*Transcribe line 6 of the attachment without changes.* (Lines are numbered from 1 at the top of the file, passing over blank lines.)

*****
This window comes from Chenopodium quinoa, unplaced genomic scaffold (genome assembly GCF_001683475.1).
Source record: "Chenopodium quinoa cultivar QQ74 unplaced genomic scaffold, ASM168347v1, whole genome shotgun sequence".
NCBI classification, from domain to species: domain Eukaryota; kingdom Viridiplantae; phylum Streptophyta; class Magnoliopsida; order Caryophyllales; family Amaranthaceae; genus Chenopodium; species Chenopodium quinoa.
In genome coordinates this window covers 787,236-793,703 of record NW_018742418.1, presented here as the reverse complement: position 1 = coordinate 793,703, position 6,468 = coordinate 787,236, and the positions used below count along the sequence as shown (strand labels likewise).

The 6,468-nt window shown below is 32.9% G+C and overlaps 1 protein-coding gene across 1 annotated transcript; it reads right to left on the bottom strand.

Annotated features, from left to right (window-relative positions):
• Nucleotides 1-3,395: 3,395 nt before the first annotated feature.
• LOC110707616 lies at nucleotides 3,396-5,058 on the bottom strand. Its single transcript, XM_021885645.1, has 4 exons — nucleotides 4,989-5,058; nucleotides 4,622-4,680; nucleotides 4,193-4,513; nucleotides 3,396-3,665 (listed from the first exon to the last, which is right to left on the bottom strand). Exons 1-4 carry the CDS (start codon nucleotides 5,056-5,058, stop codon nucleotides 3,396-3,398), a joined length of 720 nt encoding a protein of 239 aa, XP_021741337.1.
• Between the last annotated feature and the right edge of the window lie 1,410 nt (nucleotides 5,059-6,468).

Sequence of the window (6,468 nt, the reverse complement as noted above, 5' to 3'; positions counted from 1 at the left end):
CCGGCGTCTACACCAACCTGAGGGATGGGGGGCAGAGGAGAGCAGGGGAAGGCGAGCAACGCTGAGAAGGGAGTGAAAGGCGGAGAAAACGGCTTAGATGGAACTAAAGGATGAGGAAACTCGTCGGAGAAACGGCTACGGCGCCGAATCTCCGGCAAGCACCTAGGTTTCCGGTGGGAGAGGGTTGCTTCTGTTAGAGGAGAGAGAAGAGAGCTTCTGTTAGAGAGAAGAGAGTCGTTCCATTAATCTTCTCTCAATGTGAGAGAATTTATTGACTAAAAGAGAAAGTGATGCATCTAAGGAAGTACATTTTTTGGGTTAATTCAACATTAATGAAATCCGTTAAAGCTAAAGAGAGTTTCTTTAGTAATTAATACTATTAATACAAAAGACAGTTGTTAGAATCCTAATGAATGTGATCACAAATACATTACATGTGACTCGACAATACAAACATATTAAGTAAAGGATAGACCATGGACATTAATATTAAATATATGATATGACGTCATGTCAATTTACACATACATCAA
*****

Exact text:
Annotated features, from left to right (window-relative positions):